Dish out a design doc for yourself and do things whenever you feel like it. I dunno. Personal fork? Big bag of everything and then some released when it’s done™ or never at all.
Just have a good time, I guess.

I’ve already said why I don’t find it fun in previous posts, and while I’d love to do something like a personal fork as a pet project, I’m just not smart enough. I don’t know the engine or its code well enough to manage it, and I’m terrible at pinpointing bugs. When it comes down to it, I’m a content designer, not a backend programmer.

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This is unfortunate, since you’re clearly talented and Aftershock honestly feels like a mod that deserves to run parallel to mainline DDA.

I’m one of those people that really like the hard realism, but as a matter of course I try the alternative big mods, and this one was excellent. I liked it far more than Bright Nights and it still felt like a balanced game experience.

That being said, no game is worth the human cost of someone’s happiness. You deserve to put your sanity first. Especially given that you do this for free.

If you decide to scratch your development itch here then remember one thing; this mod is yours and you shouldn’t be held to the direction of mainline CDDA.

I guess my point is just to do what you want, but at least know that the contributions you made to the codebase and Aftershock were appreciated. You did good work all the while. Take care.


I want to continue additions to mainline Aftershock, but I just don’t feel welcome in doing so. Whenever I make a change to it, I feel like I’m being merely tolerated - that if the mod got too expansive, I would be shut down from making it. Kevin has stated several times that he has “no interest” in maintaining certain features, and I constantly stress that Aftershock is going to hit that list. I would want assurance from a maintainer that that wouldn’t happen before I would feel comfortable working on it again.

Otherwise, I encourage folks to add onto it who aren’t as sensitive as me.

Will this ever be compatiable with Bright Nights? I really like the content of this mod because it subtlely adds quite a bit, but doesn’t really cross boundries harshly into future post–apcolyptia.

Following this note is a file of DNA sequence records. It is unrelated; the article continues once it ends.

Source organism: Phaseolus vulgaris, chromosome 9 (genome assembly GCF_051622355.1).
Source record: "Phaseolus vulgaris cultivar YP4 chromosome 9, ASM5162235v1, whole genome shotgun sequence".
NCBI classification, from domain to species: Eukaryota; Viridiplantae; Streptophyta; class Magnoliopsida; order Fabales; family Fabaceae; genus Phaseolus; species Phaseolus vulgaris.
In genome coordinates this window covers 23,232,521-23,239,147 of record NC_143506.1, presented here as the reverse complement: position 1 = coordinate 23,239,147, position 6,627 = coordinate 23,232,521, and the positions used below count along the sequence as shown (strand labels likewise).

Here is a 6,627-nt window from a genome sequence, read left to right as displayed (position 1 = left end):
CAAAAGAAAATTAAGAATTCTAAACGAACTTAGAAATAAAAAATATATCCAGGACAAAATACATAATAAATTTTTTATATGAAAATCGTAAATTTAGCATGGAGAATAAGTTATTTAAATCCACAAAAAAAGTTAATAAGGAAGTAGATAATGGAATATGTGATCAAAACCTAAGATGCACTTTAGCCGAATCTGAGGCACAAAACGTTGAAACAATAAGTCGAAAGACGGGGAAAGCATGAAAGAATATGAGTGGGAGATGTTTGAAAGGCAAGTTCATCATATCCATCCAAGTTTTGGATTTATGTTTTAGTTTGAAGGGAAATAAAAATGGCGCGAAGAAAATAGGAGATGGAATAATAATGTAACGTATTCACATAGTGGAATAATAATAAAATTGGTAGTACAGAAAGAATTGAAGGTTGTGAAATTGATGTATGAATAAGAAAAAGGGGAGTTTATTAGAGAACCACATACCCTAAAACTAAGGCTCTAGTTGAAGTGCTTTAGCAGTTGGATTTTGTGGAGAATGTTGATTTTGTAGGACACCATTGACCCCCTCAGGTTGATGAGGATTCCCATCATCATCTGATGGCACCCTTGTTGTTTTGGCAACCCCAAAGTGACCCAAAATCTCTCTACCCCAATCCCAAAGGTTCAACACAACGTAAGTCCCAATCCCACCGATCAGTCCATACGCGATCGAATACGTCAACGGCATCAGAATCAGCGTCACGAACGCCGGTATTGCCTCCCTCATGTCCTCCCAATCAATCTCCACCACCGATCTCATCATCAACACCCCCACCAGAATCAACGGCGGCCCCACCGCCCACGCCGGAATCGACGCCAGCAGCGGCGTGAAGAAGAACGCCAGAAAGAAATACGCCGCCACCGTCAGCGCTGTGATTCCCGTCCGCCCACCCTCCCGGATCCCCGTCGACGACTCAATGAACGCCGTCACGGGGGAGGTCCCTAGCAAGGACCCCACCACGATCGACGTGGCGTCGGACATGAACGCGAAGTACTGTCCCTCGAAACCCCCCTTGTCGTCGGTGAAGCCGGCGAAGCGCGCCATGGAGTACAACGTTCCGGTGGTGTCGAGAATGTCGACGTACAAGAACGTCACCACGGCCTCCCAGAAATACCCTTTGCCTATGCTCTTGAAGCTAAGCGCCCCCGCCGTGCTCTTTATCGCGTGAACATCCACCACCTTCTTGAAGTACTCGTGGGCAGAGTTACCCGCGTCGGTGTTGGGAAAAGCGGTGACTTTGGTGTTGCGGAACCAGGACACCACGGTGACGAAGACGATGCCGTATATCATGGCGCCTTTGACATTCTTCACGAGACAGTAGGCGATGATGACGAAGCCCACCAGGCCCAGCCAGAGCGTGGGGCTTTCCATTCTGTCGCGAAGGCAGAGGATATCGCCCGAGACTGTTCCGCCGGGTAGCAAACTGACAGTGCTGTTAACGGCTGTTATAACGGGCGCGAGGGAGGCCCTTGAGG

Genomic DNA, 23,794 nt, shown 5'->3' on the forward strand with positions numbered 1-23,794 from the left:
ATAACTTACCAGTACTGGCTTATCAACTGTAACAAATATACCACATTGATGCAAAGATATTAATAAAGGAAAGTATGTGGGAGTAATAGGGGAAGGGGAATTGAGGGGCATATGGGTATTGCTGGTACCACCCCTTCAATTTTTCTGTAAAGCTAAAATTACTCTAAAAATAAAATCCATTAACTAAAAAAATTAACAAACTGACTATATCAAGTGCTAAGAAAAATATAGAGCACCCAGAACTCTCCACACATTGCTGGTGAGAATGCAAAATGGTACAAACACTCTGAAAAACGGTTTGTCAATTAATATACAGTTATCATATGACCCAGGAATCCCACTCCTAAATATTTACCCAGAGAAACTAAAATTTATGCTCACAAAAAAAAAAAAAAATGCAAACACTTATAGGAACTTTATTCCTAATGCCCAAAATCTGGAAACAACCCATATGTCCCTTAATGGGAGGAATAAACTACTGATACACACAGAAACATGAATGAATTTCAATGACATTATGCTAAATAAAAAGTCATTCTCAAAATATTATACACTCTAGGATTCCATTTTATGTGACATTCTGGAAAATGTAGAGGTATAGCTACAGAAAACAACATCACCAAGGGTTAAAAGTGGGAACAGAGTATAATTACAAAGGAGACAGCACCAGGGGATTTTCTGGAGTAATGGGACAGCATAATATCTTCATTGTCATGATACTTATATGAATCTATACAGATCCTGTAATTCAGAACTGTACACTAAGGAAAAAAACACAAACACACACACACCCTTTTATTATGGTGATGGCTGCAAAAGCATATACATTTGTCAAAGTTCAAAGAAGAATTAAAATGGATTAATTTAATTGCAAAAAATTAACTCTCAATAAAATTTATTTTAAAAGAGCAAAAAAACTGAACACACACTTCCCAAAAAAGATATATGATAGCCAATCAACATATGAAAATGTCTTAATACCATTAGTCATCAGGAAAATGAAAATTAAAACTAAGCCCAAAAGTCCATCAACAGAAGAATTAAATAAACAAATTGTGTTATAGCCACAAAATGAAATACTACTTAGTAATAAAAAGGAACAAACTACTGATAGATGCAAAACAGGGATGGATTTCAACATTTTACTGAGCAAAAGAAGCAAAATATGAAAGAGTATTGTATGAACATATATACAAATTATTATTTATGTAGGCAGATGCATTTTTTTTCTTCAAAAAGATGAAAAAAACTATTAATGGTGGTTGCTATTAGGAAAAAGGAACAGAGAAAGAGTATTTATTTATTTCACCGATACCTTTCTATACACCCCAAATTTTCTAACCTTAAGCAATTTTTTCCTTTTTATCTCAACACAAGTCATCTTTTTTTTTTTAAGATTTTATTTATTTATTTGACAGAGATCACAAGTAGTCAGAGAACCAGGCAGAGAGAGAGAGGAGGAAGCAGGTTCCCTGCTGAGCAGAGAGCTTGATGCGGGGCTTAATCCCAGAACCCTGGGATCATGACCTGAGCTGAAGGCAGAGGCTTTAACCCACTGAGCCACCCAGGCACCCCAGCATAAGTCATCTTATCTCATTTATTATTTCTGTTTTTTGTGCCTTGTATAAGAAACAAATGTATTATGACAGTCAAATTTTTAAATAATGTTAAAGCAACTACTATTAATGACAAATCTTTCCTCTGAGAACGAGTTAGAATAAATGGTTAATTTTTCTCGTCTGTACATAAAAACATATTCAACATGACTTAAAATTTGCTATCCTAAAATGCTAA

If I do place the two mods together, is there a chance I could mess up a world majorly? Or will it just give nominal errors every so often?

As a fore note, I would like to say sorry if you’ve answered this question already, I’m just super lazy and don’t enjoy reading through every comment.

The two mods will error if you try to load into a world that has both of them right now because they share a bionic in the form of Solar Panels, and mods don’t like duplicate item definitions between them. If you want to use Bright Nights with it, removing all mentions of that bionic from the code of either mod should work fine, but keep the bionic itself ingame as long as the other mod still has the code for it.


Honestly, I can see why you stopped. Pretty sure Kevin had the last person who annoyed him killed with an ice pick.

(That’s a joke by the way. Probably. Hopefully.)

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The level of entitlement you’re displaying here is staggering. No, I’m not going to guarantee that I’m going to continue supporting your modifications to my game indefinitely. I’ve given you the output of thousands of hours of work to do with as you will, and you demand more. If you want to make additions to the game that are going to stay in the game, they need to fit in the game. Otherwise you need to commit to maintaining them.

You could have tried not being an entitled jerk if you wanted to feel welcome. You’ve been disparaging my work on a regular basis for as long as I’ve seen you posting. What did you expect the result of that hostility to be?

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It’s not a good sign when a project lead can’t hold themselves to their own project’s code of conduct. It’s on the project (and in particular, project leadership) to make others feel welcome. It’s your job to do that, even in the code of conduct that CDDA has adopted.

You are also standing on the shoulder of every other contributor to CDDA, and the credit ain’t all yours by a long shot.

On a personal note: outbreaks like this on part of the project’s point of contact in the Code of Conduct are why I’ve decided not to contribute to CDDA directly, but to keep my distance.